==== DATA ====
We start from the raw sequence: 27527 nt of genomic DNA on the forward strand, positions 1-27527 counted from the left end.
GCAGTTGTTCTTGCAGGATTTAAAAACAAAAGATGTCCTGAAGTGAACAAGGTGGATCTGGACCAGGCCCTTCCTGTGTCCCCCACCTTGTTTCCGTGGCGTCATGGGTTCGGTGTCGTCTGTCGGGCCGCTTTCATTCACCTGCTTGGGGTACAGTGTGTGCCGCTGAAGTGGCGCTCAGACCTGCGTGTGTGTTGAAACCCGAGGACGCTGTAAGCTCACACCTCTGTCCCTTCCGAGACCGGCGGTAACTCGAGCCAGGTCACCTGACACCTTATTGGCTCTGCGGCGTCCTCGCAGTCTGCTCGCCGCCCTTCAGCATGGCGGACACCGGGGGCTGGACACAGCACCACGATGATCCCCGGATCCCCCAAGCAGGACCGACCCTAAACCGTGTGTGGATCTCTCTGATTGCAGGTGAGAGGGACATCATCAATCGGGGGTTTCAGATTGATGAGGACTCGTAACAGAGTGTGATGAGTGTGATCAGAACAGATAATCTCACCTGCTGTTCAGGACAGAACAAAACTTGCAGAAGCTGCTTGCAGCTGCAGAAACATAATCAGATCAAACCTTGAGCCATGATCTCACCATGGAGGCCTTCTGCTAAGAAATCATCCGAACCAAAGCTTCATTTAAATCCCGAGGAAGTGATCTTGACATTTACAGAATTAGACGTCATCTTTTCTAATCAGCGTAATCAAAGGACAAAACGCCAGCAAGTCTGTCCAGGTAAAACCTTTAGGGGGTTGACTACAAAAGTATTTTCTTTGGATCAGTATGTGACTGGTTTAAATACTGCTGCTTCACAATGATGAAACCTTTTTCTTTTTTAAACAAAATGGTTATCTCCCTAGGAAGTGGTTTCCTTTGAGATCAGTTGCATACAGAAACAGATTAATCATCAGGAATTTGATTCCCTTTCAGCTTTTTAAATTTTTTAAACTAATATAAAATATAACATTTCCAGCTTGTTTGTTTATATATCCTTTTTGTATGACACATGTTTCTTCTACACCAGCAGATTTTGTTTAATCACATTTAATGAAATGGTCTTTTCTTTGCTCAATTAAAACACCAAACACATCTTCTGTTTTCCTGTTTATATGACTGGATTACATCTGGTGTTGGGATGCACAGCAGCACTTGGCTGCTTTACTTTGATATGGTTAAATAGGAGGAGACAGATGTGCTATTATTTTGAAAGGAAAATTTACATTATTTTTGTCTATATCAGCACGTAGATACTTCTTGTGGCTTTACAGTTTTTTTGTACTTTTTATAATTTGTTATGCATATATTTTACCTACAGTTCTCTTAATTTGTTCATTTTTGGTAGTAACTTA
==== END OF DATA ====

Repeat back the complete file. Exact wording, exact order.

We start from the raw sequence: 27527 nt of genomic DNA on the forward strand, positions 1-27527 counted from the left end.
GCAGTTGTTCTTGCAGGATTTAAAAACAAAAGATGTCCTGAAGTGAACAAGGTGGATCTGGACCAGGCCCTTCCTGTGTCCCCCACCTTGTTTCCGTGGCGTCATGGGTTCGGTGTCGTCTGTCGGGCCGCTTTCATTCACCTGCTTGGGGTACAGTGTGTGCCGCTGAAGTGGCGCTCAGACCTGCGTGTGTGTTGAAACCCGAGGACGCTGTAAGCTCACACCTCTGTCCCTTCCGAGACCGGCGGTAACTCGAGCCAGGTCACCTGACACCTTATTGGCTCTGCGGCGTCCTCGCAGTCTGCTCGCCGCCCTTCAGCATGGCGGACACCGGGGGCTGGACACAGCACCACGATGATCCCCGGATCCCCCAAGCAGGACCGACCCTAAACCGTGTGTGGATCTCTCTGATTGCAGGTGAGAGGGACATCATCAATCGGGGGTTTCAGATTGATGAGGACTCGTAACAGAGTGTGATGAGTGTGATCAGAACAGATAATCTCACCTGCTGTTCAGGACAGAACAAAACTTGCAGAAGCTGCTTGCAGCTGCAGAAACATAATCAGATCAAACCTTGAGCCATGATCTCACCATGGAGGCCTTCTGCTAAGAAATCATCCGAACCAAAGCTTCATTTAAATCCCGAGGAAGTGATCTTGACATTTACAGAATTAGACGTCATCTTTTCTAATCAGCGTAATCAAAGGACAAAACGCCAGCAAGTCTGTCCAGGTAAAACCTTTAGGGGGTTGACTACAAAAGTATTTTCTTTGGATCAGTATGTGACTGGTTTAAATACTGCTGCTTCACAATGATGAAACCTTTTTCTTTTTTAAACAAAATGGTTATCTCCCTAGGAAGTGGTTTCCTTTGAGATCAGTTGCATACAGAAACAGATTAATCATCAGGAATTTGATTCCCTTTCAGCTTTTTAAATTTTTTAAACTAATATAAAATATAACATTTCCAGCTTGTTTGTTTATATATCCTTTTTGTATGACACATGTTTCTTCTACACCAGCAGATTTTGTTTAATCACATTTAATGAAATGGTCTTTTCTTTGCTCAATTAAAACACCAAACACATCTTCTGTTTTCCTGTTTATATGACTGGATTACATCTGGTGTTGGGATGCACAGCAGCACTTGGCTGCTTTACTTTGATATGGTTAAATAGGAGGAGACAGATGTGCTATTATTTTGAAAGGAAAATTTACATTATTTTTGTCTATATCAGCACGTAGATACTTCTTGTGGCTTTACAGTTTTTTTGTACTTTTTATAATTTGTTATGCATATATTTTACCTACAGTTCTCTTAATTTGTTCATTTTTGGTAGTAACTTA